The 2018 Chardonnay has a very attractive bouquet with detailed scents of dried honey, yellow plum and touches of mango and beeswax. I could nose this all day! The palate is fresh and vibrant on the entry, sporting gorgeous notes of orange peel and mango, and just a touch of spice toward the finish, which has a subtle resinous quality. Complex and engaging, this is a marvelous Chardonnay from Mr. and Mrs. Mullineux.
Neil Martin, vinous.com (Oct 2020)
Single vineyard on the higher loam-based slopes of Helderberg Mountain with maritime influence. Grapes were hand-harvested on 13 and 16 February with yields averaging 36 hl/ha. The cooled grapes are pressed whole bunch and allowed to settle overnight. The must is then racked to barrel for fermentation and temperatures are kept below 24 °C. Fermentation lasted 36 days after which the wine went through malolactic conversion naturally. After spending 12 months on the lees in tight-grain French barriques, 30% new, the wine was then racked, blended, with minimal SO2 added and then aged a further six months in second- and third-fill barriques before bottling. 520 cases plus 210 magnums made.
Naughty heavy bottle. Very light struck-match element on the nose but not too exaggerated. Good depth of savoury flavour on the palate. Restraint and ageing potential but this is broachable already too. Very well done! Just the right balance between weight and refreshment. Good persistence. Pretty smart stuff! The Mullineuxs have made this with great precision. I suspect it will not be given away but it should be a great ambassador for South Africa.
Drink 2020 - 2025
Jancis Robinson, jancisrobinson.com (May 2020)
About this WINE
Mullineux & Leeu Family Wines
Mullineux & Leeu Family Wines is one of the stand-out producers in South Africa's budding Swartland region. Winemakers Chris and Andrea Mullineux’s ambition is to bottle wines that are a true expression of the Swartland, and all steps of their winemaking process are taken with this in mind. They work closely with a select group of growers who follow sustainable, reasoned farming practices, as well as owning vineyards at their Roundstone Farm in Riebeeksrivier.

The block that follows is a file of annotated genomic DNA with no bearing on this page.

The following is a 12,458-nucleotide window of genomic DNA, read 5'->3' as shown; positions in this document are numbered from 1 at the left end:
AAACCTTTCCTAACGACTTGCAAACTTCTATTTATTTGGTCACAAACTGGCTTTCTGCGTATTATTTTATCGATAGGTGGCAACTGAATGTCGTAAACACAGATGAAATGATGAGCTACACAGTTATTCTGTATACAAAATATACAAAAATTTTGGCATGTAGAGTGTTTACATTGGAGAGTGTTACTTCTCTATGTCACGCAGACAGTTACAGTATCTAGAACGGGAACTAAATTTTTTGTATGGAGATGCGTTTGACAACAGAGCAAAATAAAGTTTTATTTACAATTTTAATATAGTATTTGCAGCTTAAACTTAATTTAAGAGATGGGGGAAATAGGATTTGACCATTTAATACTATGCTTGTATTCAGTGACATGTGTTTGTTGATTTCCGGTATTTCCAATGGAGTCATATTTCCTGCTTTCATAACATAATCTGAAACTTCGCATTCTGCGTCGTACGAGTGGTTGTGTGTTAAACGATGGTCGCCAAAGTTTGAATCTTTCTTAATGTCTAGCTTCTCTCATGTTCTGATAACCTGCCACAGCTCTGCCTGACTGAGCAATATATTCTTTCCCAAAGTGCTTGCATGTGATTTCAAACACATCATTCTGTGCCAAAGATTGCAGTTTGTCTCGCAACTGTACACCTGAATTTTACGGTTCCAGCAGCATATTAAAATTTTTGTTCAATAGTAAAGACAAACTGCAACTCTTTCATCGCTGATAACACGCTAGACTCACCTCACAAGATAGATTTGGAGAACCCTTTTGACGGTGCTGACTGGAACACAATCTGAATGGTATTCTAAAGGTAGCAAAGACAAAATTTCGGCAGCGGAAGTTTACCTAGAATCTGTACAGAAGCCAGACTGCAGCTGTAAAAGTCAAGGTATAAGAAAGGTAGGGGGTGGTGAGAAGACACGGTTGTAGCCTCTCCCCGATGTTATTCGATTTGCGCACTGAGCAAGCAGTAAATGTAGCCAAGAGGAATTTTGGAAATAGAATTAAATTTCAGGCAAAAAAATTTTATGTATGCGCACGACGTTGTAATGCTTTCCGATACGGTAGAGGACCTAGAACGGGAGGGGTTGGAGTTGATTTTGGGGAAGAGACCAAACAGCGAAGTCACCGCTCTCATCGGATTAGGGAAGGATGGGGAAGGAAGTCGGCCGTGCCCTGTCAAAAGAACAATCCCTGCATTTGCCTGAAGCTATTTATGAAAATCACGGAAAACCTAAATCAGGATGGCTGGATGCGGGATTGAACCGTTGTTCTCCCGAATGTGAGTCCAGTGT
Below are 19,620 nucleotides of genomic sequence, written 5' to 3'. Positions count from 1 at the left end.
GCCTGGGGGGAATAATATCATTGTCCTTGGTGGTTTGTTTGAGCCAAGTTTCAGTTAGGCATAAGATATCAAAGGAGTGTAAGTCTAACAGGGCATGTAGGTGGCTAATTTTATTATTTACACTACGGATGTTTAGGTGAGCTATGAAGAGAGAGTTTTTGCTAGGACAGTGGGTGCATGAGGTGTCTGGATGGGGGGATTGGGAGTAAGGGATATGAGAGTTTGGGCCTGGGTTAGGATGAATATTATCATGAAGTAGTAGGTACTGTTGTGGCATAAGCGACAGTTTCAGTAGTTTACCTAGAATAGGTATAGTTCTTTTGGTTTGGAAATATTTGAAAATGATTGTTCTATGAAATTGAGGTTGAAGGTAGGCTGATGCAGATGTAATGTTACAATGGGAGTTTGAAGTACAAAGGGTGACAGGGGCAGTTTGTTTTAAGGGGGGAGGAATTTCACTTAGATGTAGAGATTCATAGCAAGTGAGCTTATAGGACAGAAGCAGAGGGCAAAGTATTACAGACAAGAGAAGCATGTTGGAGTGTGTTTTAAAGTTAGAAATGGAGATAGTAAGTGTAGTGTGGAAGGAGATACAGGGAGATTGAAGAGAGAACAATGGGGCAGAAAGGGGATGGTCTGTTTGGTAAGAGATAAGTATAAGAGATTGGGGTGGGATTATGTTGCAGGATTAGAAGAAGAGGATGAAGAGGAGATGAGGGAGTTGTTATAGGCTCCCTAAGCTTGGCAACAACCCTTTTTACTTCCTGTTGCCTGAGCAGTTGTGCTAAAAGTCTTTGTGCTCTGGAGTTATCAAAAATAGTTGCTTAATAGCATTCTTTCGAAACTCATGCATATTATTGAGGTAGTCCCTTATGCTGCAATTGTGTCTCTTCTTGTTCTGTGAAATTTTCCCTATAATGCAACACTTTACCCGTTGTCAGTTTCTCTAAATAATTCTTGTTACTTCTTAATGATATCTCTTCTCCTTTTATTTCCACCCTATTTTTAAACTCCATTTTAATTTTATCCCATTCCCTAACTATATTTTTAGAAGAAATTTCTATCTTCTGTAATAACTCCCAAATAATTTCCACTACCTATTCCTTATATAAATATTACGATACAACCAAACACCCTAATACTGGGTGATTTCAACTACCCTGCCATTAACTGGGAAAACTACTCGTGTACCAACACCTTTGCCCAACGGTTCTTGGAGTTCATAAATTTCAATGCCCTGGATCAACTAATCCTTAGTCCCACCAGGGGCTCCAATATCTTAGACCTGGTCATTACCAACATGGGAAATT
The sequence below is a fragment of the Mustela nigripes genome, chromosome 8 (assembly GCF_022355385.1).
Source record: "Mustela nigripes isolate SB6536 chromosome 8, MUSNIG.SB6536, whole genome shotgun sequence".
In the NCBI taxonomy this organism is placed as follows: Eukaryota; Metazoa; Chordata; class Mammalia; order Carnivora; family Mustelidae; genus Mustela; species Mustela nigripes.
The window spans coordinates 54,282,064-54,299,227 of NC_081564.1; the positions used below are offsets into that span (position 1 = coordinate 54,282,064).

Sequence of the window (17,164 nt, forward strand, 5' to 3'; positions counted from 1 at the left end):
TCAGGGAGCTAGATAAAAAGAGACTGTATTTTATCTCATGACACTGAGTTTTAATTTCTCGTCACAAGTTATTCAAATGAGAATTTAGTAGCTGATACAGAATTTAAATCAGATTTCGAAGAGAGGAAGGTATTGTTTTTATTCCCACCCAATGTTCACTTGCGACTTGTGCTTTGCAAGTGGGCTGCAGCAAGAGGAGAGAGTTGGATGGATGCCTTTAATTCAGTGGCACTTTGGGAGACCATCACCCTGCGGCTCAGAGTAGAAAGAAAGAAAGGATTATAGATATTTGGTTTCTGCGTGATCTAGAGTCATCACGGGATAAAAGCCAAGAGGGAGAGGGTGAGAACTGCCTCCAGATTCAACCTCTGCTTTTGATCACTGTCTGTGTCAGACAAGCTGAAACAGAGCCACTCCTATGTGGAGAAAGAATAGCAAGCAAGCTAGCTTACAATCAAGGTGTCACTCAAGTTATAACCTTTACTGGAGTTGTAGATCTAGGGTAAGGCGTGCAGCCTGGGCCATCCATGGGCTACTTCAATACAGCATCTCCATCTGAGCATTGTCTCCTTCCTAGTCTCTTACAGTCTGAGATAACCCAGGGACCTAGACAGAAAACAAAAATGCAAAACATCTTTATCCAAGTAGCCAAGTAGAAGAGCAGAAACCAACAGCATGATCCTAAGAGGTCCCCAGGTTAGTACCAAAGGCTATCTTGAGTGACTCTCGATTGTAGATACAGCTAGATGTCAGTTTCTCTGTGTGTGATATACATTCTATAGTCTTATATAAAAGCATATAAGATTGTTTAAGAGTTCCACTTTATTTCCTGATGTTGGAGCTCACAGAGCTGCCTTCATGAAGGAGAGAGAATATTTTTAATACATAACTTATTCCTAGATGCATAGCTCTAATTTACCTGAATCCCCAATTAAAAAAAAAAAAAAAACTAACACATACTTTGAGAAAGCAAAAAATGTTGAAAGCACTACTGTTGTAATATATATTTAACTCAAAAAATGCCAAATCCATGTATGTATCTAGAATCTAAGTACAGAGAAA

In the cellar, apart from minimal amounts of sulphur, nothing is added to or removed from the wine. They do not make use of any yeasts, acids, tannins, enzymes, or fining and filtering agents. “Leeu” (Afrikaans for “lion”) was added to the name recently to recognise the contribution of a new investor to the project.
Apart from their wonderful Syrah, Chenin Blanc-based white blend and a super-rich Straw Wine made from air-dried Chenin Blanc, fermented and matured in old barriques, Mullineux now has a range of spectacular single-terroir Syrah and Chenin Blanc wines, each of which illustrates the amazing potential of the differing Swartland soils. Volumes of the single-vineyard wines are tiny, so availability is extremely limited.
After Stellenboschthe west coast district of Swartland (25 miles due north of Cape Town, between the towns of Malmesbury and Piketberg) now ranks as the Cape's most exciting wine-producing district.Settled initially by nomadic Khoikhoi from Namibia, the Dutch brought trade and vines to the region in the 17th century. Viticulture was developed only more recently.
This contrasts with an ancient geology which has brought a mix of shale, arenite sandstone and granite soils air-conditioned by the Atlantic Ocean nearby.
Chardonnay is the "Big Daddy" of white wine grapes and one of the most widely planted in the world. It is suited to a wide variety of soils, though it excels in soils with a high limestone content as found in Champagne, Chablis, and the Côte D`Or.
Burgundy is Chardonnay's spiritual home and the best White Burgundies are dry, rich, honeyed wines with marvellous poise, elegance and balance. They are unquestionably the finest dry white wines in the world. Chardonnay plays a crucial role in the Champagne blend, providing structure and finesse, and is the sole grape in Blanc de Blancs.
It is quantitatively important in California and Australia, is widely planted in Chile and South Africa, and is the second most widely planted grape in New Zealand. In warm climates Chardonnay has a tendency to develop very high sugar levels during the final stages of ripening and this can occur at the expense of acidity. Late picking is a common problem and can result in blowsy and flabby wines that lack structure and definition.
Recently in the New World, we have seen a move towards more elegant, better- balanced and less oak-driven Chardonnays, and this is to be welcomed.